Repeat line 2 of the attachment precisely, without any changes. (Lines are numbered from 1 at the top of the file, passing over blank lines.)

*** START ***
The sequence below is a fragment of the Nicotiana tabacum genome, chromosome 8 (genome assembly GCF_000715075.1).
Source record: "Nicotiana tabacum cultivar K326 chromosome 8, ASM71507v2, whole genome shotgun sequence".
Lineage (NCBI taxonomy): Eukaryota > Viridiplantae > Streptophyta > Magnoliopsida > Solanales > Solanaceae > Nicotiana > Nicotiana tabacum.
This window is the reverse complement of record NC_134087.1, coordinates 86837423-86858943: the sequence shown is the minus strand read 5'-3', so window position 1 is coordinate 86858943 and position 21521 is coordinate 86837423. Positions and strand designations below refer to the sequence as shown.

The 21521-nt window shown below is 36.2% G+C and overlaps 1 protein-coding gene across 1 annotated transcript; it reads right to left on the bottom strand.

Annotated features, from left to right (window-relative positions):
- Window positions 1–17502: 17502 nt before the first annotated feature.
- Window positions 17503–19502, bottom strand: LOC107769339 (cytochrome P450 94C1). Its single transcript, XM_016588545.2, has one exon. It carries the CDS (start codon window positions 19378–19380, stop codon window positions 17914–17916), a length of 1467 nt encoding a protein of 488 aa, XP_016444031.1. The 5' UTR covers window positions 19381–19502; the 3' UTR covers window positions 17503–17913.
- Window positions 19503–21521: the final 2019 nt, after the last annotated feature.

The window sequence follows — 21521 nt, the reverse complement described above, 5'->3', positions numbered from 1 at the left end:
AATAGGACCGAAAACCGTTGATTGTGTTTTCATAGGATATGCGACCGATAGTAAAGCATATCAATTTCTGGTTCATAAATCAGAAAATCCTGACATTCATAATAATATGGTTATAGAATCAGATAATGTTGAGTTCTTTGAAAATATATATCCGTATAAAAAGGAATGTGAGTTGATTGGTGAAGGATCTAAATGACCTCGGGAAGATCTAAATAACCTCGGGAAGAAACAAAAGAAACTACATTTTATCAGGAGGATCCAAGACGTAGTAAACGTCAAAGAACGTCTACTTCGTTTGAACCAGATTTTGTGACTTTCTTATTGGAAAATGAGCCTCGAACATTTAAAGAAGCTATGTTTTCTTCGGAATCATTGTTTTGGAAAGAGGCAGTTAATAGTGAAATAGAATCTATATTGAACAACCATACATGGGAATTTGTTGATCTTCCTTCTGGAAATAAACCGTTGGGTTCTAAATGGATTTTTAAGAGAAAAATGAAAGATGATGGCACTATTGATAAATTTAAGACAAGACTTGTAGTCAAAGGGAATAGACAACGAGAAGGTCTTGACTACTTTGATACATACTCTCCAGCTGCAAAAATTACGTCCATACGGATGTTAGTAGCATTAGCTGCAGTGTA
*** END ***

Source record: "Nicotiana tabacum cultivar K326 chromosome 8, ASM71507v2, whole genome shotgun sequence".